Nepal simply took my breath away and I still dream about going back there one day.
I had done international volunteering once before, high school, to Morocco. But because that was through a school program, I wanted to try something a little more independent and adventurous. A university friend referred me to Projects Abroad who had gone the year before.
I honestly didn’t know anything about Nepal. I saw pretty photos prior, and that was it. I signed up for the program because I was pre-med in college and wanted a chance to see different perspectives of medicine, and Projects Abroad had a medicine program placed in Chitwan, Nepal.
The process before the trip was straightforward. The flight there was very long, a good two days worth, coming from the states. No problems, though. I was taken to Hotel Exelsior first, where I made my first friend in the program – we got to explore Kathmandu together! And then we embarked on the 6 hour bus ride to Chitwan.
Chitwan was HOT. I went in June for a month and it was right around monsoon season, temperature peaked at 120 degrees. This is something you simply get used to.
I could talk about how Nepal is great, but since this review is strictly about the program I was in, I’ll keep my points at that. The medicine program places you in a 5-day a week placement at the Chitwan Medical College, a teaching hospital. You are able to choose where you would like to volunteer. I choose pediatrics and emergency for the first two weeks, and then spent the rest of my time in the Operating Room since my main interest resides in surgery.
You are given a lot of independence in the program. With friends from the program, you learn together how to navigate the village until it becomes second nature. You get to the hospital, and it is your call to talk to the doctors and nurses or not. So this program is entirely what you make of it! You must be forward and vocal. Language barrier is no excuse, because all the staff I worked with could speak great English! The residents there would teach me about taking vitals, detecting symptoms for the various diseases and conditions, what its like doing rounds, what its like going through medical school in Nepal, etc. Beyond medicine, it is also a great opportunity to really share with each other about the cultural differences. If I wasn’t talking with the doctors, I was talking with the patients. I remember distinctly I had a lengthy two hour conversation with a patient about morality and the importance of philosophy, when I told them I was studying philosophy and medicine in school. This conversation holds great memory with me today.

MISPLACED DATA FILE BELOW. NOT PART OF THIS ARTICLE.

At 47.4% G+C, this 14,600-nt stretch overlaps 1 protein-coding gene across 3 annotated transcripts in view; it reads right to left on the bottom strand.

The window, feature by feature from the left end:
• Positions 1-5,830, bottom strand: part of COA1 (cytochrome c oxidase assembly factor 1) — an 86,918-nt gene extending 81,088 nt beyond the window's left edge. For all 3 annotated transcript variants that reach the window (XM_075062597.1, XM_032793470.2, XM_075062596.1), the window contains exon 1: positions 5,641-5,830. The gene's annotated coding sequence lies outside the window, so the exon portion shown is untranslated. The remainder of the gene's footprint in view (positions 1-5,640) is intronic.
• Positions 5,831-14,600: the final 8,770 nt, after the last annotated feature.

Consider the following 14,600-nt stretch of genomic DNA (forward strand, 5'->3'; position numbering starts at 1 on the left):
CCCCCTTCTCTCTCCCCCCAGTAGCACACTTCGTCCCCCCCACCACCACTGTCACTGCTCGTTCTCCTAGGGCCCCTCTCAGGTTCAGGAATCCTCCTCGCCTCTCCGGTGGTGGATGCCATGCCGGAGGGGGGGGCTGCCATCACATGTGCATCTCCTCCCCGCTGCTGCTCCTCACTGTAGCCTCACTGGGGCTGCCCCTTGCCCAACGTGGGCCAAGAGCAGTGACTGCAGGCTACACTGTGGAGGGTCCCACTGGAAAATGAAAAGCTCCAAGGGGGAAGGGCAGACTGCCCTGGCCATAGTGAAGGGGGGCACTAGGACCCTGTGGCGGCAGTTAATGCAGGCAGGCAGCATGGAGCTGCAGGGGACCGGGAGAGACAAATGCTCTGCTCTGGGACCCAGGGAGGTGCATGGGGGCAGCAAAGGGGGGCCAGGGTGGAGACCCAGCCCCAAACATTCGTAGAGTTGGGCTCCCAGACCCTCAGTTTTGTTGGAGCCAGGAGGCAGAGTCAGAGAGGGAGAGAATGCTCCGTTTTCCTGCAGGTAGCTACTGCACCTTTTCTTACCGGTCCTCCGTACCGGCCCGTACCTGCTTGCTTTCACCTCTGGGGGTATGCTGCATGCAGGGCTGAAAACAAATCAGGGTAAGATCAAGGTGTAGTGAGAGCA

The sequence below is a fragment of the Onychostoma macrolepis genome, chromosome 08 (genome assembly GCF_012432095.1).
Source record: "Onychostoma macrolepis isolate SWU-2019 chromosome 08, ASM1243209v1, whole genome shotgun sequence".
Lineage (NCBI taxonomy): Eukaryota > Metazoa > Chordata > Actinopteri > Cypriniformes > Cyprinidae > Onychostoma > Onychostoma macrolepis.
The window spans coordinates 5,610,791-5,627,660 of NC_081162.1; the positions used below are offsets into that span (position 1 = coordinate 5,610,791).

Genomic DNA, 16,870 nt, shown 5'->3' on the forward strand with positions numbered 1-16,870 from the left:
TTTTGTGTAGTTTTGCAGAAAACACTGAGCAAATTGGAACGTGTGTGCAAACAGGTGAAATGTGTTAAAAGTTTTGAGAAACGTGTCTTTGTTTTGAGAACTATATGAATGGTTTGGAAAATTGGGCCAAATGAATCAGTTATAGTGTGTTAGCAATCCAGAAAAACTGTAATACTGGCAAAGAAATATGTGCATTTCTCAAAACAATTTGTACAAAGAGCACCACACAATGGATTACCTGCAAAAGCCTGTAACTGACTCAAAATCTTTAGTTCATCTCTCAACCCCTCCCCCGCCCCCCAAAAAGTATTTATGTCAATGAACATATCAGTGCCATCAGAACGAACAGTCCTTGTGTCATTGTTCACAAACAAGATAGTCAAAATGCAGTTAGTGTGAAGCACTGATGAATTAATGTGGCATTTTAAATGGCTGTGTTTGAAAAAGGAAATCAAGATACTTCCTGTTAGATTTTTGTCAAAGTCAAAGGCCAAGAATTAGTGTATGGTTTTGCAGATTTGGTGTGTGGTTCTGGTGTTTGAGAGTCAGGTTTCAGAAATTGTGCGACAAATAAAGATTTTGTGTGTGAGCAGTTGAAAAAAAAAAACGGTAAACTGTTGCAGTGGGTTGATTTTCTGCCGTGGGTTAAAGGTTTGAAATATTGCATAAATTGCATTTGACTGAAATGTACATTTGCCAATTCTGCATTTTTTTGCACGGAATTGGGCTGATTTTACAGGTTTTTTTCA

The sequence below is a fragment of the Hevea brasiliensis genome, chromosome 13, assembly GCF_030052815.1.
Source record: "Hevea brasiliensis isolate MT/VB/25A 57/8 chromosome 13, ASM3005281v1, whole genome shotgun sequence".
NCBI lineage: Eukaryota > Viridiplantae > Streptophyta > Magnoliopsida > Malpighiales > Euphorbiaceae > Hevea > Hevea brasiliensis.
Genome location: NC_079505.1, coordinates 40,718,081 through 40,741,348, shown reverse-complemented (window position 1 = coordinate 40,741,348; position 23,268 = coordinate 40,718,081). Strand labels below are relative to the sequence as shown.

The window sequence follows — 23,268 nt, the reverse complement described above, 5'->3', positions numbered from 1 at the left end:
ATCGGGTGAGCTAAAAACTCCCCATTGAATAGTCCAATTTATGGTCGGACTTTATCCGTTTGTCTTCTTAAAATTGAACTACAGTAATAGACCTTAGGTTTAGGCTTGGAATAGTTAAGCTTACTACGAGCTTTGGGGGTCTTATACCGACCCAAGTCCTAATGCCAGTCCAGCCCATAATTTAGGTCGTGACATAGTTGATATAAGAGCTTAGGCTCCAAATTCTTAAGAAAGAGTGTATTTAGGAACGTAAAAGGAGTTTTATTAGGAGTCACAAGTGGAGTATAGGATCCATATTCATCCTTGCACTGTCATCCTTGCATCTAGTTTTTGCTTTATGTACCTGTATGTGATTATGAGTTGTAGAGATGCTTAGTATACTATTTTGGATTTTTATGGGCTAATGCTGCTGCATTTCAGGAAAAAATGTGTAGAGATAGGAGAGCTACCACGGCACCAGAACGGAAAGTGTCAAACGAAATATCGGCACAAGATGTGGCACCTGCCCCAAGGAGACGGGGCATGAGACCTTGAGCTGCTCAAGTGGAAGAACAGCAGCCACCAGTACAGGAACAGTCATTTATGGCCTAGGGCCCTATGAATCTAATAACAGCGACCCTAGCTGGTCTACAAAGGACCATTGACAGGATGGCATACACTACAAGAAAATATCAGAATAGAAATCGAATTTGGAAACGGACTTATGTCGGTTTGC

The staff of Projects Abroad is SO friendly and incredibly kind. My host father was actually one of the leaders of the program in Nepal (Binod!) and he was so funny and friendly. In the few weeks I spent in Nepal, I felt so connected to everyone. I miss the program so much, would do anything to go back and relive it.
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Nepal simply took my breath away and I still dream about going back there one day.
My name is Hannah Elliott-Higgins and I am currently a junior studying psychology and art/art history at the College of William and Mary in Virginia. During my senior year of high school, I spent some time debating the idea of taking a gap year and volunteering before heading off to college but eventually decided against this idea as the excitement of starting college set in. However, half way through my sophomore year of college I began to think again about how wonderful it would be to be able to take some time to simple volunteer and experience the world through my own eyes and not through a strictly scholarly lens.
I worked with a gap year/semester coordinator to decided what I wanted to do. I knew I wanted to work with children and if possible work with those with developmental disabilities. I was put in contact with Projects Abroad South Africa (Cape Town) and I could not be happier with the way everything went. From my first email contact with Projects Abroad I could tell it would be a wonderful experience. They were prompt to respond, answered every question I had, and provided me with all the information regarding my placement and living situation in a very timely manner.